2014 Lycoming College Spring Magazine - page 4

Ruth says hisLycoming education
preparedhimwell for taking on a new
realm ofwork experience that brought
him excitement and achievement during
his internships.
“I have learned to communicate and
express alternative connotations,” he said.
“I credit Lycomingwith providingme
with student and academic opportunities,
whichhave strengthenedmy detailed
orientation and enrichedmy outgoing
Ruth believes politics encompasses so
muchmore than just the surfacemeaning,
so hewants to take his experience and
apply it at a deeper level in his political
“I believe in collective government,
and I believe government has the
opportunity to improve lives andwork
towardproviding for a positive future,”
he said. “It’s the better tomorrow, amore
positive future, that I intend towork
toward so that everyone can benefit from
their personal successes.”
Olympics trainingcamp
InMarch, Lycoming hosted a training
camp for SpecialOlympics Pennsylvania
athletes, who are preparing for the 2014
Special OlympicsUSAGames scheduled
for June 14-21 inPrinceton, N.J.More
than 200 athletes and unified partners
from across the state trained on campus
for a variety of sports.
More than 100Lycoming students
assistedwith the training camp, including
representatives from the student senate,
education department, Community
ServiceCenter, StudentAthleteAdvisory
Committee andmany of the college’s
clubs, organizations and athletic teams.
By JerryRashid
Spencer Sweeting is all about community-building.As pastor ofWilliamsport’sCity
AllianceChurch, he encouragesmembers of his congregation to be good neighbors. That
was the inspirationalmessage he brought toLycomingCollege as keynote speaker during
the college’s ninth annual BlackHistoryMonthDinner.
Helping others is part of theSweeting familyDNA. His aunt,MamieSweetingDiggs,
the great-granddaughter ofUndergroundRailroad conductorDanielHughes, was a noted
local historian. She dedicatedmuch of her time to researching and documenting the city’s
deep historywith theUndergroundRailroad. Diggs received an honorary doctorate of
humane letters fromLycoming in 2006.
“Growing up, Iwas blessed to sitwithmy aunt as she told stories ofmy family history
and howmy ancestors risked their lives to help lead people to freedom as part of the
UndergroundRailroad,”Sweeting said. “Forme, knowing that that kind of heroismwas
part ofmyhistory, it has always compelledme to try andhelppeople inmeaningfulways.”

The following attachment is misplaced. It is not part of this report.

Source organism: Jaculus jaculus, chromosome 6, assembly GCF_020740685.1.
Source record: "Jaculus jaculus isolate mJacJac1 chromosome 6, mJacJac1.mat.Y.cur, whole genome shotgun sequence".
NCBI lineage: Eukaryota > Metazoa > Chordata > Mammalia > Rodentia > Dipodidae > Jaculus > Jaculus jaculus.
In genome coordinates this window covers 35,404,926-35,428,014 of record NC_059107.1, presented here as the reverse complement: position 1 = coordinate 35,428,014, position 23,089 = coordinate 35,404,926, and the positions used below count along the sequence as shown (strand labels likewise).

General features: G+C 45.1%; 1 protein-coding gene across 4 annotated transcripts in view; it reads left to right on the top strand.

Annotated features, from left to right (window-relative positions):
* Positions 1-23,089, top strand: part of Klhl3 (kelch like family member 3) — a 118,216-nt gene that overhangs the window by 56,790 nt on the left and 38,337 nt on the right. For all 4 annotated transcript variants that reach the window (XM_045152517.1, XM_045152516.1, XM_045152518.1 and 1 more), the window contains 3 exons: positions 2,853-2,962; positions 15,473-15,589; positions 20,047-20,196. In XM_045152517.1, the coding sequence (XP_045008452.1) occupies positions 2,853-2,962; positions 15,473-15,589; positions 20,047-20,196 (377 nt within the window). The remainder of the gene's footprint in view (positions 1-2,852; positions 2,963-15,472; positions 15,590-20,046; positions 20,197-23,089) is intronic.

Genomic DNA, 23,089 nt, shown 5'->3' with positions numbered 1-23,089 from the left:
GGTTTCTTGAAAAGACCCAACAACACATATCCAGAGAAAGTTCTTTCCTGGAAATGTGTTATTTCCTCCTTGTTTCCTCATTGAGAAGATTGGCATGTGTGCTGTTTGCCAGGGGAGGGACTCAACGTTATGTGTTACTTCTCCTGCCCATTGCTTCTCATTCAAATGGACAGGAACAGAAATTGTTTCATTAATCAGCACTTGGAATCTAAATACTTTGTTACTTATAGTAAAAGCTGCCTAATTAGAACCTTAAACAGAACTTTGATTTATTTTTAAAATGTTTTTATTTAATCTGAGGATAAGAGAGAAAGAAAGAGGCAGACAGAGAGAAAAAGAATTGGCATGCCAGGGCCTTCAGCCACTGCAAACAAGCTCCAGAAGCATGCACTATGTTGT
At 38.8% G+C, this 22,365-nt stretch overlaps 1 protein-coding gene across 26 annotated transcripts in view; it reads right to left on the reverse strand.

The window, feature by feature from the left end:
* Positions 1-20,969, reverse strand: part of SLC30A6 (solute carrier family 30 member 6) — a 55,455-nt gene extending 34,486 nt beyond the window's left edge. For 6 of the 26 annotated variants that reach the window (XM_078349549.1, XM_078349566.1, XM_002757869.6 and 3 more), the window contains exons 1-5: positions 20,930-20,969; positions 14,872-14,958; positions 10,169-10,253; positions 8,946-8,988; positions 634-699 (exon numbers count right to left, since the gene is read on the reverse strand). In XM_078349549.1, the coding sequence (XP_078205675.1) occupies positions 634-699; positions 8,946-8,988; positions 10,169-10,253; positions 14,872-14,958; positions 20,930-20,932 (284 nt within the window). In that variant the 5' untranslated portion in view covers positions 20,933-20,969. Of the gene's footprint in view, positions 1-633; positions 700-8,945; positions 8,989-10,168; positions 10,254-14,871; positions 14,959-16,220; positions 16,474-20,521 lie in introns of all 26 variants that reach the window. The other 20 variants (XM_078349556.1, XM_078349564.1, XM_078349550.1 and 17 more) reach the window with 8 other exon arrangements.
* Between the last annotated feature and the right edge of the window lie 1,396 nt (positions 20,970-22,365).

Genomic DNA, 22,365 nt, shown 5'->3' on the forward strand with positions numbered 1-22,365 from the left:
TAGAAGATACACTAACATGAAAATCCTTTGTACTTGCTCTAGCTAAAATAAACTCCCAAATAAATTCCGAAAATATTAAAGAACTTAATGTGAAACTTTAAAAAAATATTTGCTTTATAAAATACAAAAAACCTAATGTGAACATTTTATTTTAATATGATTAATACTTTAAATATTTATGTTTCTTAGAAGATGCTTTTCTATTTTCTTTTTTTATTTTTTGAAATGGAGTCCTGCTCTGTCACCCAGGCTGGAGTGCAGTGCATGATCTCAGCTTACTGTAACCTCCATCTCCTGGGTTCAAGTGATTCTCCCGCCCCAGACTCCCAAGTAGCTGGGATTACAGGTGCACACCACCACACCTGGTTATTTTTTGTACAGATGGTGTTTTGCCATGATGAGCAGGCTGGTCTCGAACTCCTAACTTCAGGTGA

Sweeting told themembers of the campus and communitywho had gathered in the
JaneSchultzRoom that, like the conductors of theUndergroundRailroad, everyone
has the capacity to help people experience freedom if they simply learnhow to be good
“Be the kind of neighbors, both individually and corporately, who are led by
compassionate hearts to take action that enhances the quality of life for everyone in our
community,”Sweeting said. “I believe that the strongest andmost beautiful communities
are the ones that seek the highest good for each other.We should all live our lives by this
very basicwisdom that theworldwould be a better place ifwe actually love and care for
the people thatwe live amongst.”
Sweeting noted that today’s society iswired to be selfish.And that the rhetoric of
pursuing theAmerican dream is towork hard and get all that you can. But, he says the
dark side of theAmerican dream is predicated on the question –What can I do that is
best forme?He believes that “dangerous unselfishness”will lead to a reversal of that
“Instead of asking ‘what can I do that is best forme,’we ask ‘what can I do that is
best for all?’And I believe that is howwe transform our city. I do not think there is an
institution [LycomingCollege] in our community that ismore grafted in the history and
hope ofWilliamsport.Among themembers of the campus community, there are somany
gifts, somany talents and somany passions. Imagine the differenceLycomingCollege
couldmake if unleashed to help the communityflourish.What if LycomingCollege led
theway in seeking the good ofWilliamsport?Everyone elsewould have to follow!”
More than 200 athletes attended the Special
Olympics training camp hosted byLycoming in
President Trachtewelcomes Spencer Sweeting, pastor ofWilliamsport’sCityAllianceChurch, as the
keynote speaker during the ninth annual BlackHistoryMonthDinner.
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